Women in Science: 10 minutes with a Materials Scientist

As part of our Women in Science series, we spoke to Sarah Paynter, Materials Scientist at Historic England, about how her work informs our understanding of the past.

As part of our Women in Science series, we spoke to Sarah Paynter, Materials Scientist at Historic England, about how her work informs our understanding of the past.

What do you do?

I use scientific analysis to identify what ancient objects, building materials and archaeological finds are, and to find out more about them – for example, where they came from and when they were made.

A site visit to discuss rare Late Iron Age iron smelting furnaces (me on right) © Sarah Paynter

Why is your work important?

It is so important to know about the past, and understand and protect our heritage, and science is an essential part of that. We can now date sites and objects with amazing accuracy; we can look at trade routes, diet, population movements, health, technology, fashion and beliefs.

Science adds an extra layer of interpretation that you just can’t get in any other way. If we are wise, we can learn from the actions of our ancestors and it puts what’s happening in our lifetime in context – it gives you a much broader sense of perspective if you think on an archaeological or even geological scale.

Why should we protect historic sites?

There are well-established monetary reasons for conserving heritage, like tourism and the positive effect that it has on the prosperity of an area, but there are other sides to it as well; enjoyment, education, or celebrating local skills. Also, even if there is nothing visible above the ground, there may be lots of material still buried that we can learn from, but it is very fragile and easily damaged by human activity, so we need to look after it.

Analysis: using a portable machine to analyse one of the statues in the stunning grounds of Osborne House © Sarah Paynter

What first got you interested in this kind of work?

I worked in industrial research science for a few years then applied to do a PhD on ancient ceramics because I’d been experimenting with pottery for a while. I enjoy the detective work of trying to understand why something happens, but also actually making things, and I’m very lucky that this role combines both.

What skills are useful for your profession?

A good grounding in chemistry, materials science or geology, and an understanding of archaeology and history. It’s also useful to be able to translate scientific findings for a non-scientific audience.

Roman glassmakers (2)
Experimental archaeology: a Roman glassworking furnace, created by Mark Taylor and David Hill, known as ‘the Roman glassmakers’. © Sarah Paynter

What has been your most exciting find / favourite site / best project you’ve worked on?

There are lots of things, but I have really enjoyed working on Roman glass with Professor Caroline Jackson at Sheffield, and the Roman Glassmakers in Andover, because we have tackled it from all angles: we have looked at archaeological objects, read the accounts from the time and tried making it, and it’s completely changed our views.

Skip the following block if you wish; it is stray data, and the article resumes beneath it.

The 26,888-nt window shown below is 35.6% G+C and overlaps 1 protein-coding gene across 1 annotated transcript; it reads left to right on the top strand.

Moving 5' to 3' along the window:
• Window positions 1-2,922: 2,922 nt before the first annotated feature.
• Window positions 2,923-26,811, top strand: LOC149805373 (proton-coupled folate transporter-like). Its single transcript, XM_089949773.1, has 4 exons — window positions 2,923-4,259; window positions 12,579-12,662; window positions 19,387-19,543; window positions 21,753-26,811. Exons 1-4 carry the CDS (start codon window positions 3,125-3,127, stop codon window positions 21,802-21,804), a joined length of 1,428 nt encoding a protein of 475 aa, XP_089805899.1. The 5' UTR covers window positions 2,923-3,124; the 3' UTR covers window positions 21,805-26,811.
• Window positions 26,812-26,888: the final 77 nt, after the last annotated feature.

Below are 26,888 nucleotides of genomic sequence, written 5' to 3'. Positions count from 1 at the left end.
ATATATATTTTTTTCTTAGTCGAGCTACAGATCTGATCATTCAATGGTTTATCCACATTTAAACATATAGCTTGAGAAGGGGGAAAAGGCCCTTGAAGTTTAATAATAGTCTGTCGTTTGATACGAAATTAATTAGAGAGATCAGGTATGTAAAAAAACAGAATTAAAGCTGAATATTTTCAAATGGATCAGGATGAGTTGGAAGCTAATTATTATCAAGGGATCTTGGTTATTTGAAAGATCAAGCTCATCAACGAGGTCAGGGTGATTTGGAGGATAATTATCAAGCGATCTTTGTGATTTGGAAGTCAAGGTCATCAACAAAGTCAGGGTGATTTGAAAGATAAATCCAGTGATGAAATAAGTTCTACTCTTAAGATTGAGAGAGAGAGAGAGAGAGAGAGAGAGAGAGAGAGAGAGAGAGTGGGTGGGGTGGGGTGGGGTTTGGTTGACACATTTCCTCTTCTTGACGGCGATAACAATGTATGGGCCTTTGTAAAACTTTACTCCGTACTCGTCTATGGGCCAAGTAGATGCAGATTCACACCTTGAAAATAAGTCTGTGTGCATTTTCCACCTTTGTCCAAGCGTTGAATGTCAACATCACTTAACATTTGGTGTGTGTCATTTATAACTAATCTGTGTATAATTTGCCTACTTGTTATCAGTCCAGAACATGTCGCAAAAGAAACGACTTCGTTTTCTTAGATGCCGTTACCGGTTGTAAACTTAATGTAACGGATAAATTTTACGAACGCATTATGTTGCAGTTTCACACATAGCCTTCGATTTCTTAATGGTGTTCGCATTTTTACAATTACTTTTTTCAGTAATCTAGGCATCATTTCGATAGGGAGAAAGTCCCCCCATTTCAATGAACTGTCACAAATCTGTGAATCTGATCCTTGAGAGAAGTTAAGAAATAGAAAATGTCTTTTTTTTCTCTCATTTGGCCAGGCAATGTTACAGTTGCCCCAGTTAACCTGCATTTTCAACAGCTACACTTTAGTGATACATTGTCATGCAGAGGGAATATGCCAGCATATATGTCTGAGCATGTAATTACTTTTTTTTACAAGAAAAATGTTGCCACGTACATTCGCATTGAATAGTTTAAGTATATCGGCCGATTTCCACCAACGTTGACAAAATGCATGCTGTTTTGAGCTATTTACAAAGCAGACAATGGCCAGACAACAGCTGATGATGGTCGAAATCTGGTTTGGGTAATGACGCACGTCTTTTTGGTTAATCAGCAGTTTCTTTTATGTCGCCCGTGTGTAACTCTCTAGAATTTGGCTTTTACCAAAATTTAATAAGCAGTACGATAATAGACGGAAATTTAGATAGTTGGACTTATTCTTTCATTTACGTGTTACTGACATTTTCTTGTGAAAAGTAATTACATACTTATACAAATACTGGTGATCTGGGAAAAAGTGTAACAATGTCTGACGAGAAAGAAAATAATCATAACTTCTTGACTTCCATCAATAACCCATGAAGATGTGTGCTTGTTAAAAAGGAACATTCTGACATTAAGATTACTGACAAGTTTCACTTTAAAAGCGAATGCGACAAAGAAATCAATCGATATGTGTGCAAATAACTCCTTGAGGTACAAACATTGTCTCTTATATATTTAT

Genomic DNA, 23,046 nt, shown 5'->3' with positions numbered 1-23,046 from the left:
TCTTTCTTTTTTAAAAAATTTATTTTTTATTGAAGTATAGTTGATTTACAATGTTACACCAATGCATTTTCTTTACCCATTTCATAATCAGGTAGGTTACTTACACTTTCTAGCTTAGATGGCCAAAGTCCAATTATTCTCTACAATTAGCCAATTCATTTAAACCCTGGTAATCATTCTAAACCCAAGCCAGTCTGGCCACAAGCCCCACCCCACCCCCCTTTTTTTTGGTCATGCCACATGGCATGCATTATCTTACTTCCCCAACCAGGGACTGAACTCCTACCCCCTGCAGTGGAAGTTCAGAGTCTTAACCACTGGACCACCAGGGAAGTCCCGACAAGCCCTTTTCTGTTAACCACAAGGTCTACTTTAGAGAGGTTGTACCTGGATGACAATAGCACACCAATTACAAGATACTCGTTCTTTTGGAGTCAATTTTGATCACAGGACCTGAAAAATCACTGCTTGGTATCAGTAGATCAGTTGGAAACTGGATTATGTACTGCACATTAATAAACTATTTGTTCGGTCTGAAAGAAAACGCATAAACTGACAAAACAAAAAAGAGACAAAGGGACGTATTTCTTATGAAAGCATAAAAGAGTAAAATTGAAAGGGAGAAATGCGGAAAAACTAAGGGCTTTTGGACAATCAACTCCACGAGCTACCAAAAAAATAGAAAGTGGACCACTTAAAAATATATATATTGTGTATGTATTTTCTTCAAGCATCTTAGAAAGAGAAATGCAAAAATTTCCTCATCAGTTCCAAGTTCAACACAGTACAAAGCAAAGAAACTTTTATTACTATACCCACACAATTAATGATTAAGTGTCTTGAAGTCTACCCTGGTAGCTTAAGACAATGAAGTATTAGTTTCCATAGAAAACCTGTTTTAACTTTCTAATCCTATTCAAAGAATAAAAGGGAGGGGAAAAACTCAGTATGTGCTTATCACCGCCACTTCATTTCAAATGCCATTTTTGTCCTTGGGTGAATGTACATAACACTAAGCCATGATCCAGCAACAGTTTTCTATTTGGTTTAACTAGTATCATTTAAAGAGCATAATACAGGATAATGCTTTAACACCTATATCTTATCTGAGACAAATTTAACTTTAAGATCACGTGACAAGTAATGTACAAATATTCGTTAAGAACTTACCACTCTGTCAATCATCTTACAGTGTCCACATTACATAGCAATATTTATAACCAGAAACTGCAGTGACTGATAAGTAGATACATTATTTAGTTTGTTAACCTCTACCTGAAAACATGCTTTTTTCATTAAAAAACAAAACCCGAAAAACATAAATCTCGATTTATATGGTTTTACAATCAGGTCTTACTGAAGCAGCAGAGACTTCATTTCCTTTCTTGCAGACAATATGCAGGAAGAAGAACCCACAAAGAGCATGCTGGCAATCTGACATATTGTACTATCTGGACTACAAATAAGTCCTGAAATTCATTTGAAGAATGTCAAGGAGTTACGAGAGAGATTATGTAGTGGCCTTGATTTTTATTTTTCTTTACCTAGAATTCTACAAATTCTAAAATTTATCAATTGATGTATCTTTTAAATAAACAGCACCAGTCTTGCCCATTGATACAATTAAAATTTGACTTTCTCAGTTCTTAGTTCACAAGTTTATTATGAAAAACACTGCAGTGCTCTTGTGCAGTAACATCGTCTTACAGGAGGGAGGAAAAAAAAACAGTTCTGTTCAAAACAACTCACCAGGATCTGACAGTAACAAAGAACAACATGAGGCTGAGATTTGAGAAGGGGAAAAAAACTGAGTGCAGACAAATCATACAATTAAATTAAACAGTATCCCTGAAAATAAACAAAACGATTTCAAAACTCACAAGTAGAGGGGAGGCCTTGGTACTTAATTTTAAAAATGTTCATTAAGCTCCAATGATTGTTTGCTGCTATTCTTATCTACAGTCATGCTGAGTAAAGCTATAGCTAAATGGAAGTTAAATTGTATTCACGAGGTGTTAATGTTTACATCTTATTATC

I was also excited to work on early types of photograph with the English Heritage collections team, including some of the Darwin family, because those were very personal objects belonging to a scientist that had a huge influence on our view of the world. The photographs of the Darwin children were very moving.

What would you say to aspiring young women scientists?

If there are far higher ratios of men to women in your field, it can be a bit intimidating. I found it helps to collaborate with other women because we can give each other support and confidence, but we still need more women scientists in senior positions where decisions are made, on editorial boards and funding bodies.

Another issue is the compromise between career and raising a family. It’s difficult trying to do it all at the same time. Like most people, my priorities have changed at different stages, so I am lucky to have an employer that supports flexible working. With research it helps to keep one foot in the door if you can (I work part-time), because science moves on pretty quickly, and  it’s a bit harder to catch up after a long break.

Figure 57
The skill of Roman glassworkers: this glass is completely colourless, beautifully cut and perfectly preserved despite being 2000 years old © Sarah Paynter

Do you have a project wish-list or ambition for the future?

I would like to keep working on  collaborative projects so that we can look at changes across a big area or broad time span. These sorts of projects always stand out for me, because they have the potential to really turn the way we look at a particular culture or time period on its head.

Who do you admire, within your profession or otherwise?

There are lots and the list grows all the time, but personally I very much admire my mum of course, who is hard-working, resilient and brave. Professionally I have learned a great deal from particular colleagues and collaborators, who work very hard to juggle lots of different roles, at home and work, and really care about what they do.

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